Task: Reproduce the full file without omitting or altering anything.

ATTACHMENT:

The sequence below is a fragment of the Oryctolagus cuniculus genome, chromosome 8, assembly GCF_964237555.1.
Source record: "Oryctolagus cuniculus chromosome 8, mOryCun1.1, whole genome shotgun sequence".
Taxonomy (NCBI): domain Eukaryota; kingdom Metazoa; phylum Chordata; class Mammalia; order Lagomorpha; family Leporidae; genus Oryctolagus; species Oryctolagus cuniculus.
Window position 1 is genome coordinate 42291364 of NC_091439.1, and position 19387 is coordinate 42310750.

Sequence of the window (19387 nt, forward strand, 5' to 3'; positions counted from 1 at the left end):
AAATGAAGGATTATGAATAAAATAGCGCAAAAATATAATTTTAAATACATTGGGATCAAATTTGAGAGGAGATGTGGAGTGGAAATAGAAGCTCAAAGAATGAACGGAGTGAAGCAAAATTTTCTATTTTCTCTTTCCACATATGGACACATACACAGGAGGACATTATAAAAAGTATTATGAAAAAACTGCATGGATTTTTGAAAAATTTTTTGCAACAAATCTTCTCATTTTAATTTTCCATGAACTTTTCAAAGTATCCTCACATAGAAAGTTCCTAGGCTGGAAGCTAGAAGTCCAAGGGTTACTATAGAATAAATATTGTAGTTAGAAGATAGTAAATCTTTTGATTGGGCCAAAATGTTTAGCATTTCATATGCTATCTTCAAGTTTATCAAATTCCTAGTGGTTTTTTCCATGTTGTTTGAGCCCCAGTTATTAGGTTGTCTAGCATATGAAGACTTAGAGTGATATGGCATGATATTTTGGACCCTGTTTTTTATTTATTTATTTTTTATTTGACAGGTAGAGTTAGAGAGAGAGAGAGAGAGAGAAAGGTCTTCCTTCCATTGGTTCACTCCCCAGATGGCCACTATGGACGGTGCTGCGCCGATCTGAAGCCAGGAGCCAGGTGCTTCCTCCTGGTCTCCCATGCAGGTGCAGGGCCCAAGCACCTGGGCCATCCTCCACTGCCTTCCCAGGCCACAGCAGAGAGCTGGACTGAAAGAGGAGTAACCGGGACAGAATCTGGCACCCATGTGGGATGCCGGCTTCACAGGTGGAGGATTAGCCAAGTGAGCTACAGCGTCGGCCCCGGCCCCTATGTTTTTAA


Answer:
The sequence below is a fragment of the Oryctolagus cuniculus genome, chromosome 8, assembly GCF_964237555.1.
Source record: "Oryctolagus cuniculus chromosome 8, mOryCun1.1, whole genome shotgun sequence".
Taxonomy (NCBI): domain Eukaryota; kingdom Metazoa; phylum Chordata; class Mammalia; order Lagomorpha; family Leporidae; genus Oryctolagus; species Oryctolagus cuniculus.
Window position 1 is genome coordinate 42291364 of NC_091439.1, and position 19387 is coordinate 42310750.

Sequence of the window (19387 nt, forward strand, 5' to 3'; positions counted from 1 at the left end):
AAATGAAGGATTATGAATAAAATAGCGCAAAAATATAATTTTAAATACATTGGGATCAAATTTGAGAGGAGATGTGGAGTGGAAATAGAAGCTCAAAGAATGAACGGAGTGAAGCAAAATTTTCTATTTTCTCTTTCCACATATGGACACATACACAGGAGGACATTATAAAAAGTATTATGAAAAAACTGCATGGATTTTTGAAAAATTTTTTGCAACAAATCTTCTCATTTTAATTTTCCATGAACTTTTCAAAGTATCCTCACATAGAAAGTTCCTAGGCTGGAAGCTAGAAGTCCAAGGGTTACTATAGAATAAATATTGTAGTTAGAAGATAGTAAATCTTTTGATTGGGCCAAAATGTTTAGCATTTCATATGCTATCTTCAAGTTTATCAAATTCCTAGTGGTTTTTTCCATGTTGTTTGAGCCCCAGTTATTAGGTTGTCTAGCATATGAAGACTTAGAGTGATATGGCATGATATTTTGGACCCTGTTTTTTATTTATTTATTTTTTATTTGACAGGTAGAGTTAGAGAGAGAGAGAGAGAGAGAAAGGTCTTCCTTCCATTGGTTCACTCCCCAGATGGCCACTATGGACGGTGCTGCGCCGATCTGAAGCCAGGAGCCAGGTGCTTCCTCCTGGTCTCCCATGCAGGTGCAGGGCCCAAGCACCTGGGCCATCCTCCACTGCCTTCCCAGGCCACAGCAGAGAGCTGGACTGAAAGAGGAGTAACCGGGACAGAATCTGGCACCCATGTGGGATGCCGGCTTCACAGGTGGAGGATTAGCCAAGTGAGCTACAGCGTCGGCCCCGGCCCCTATGTTTTTAA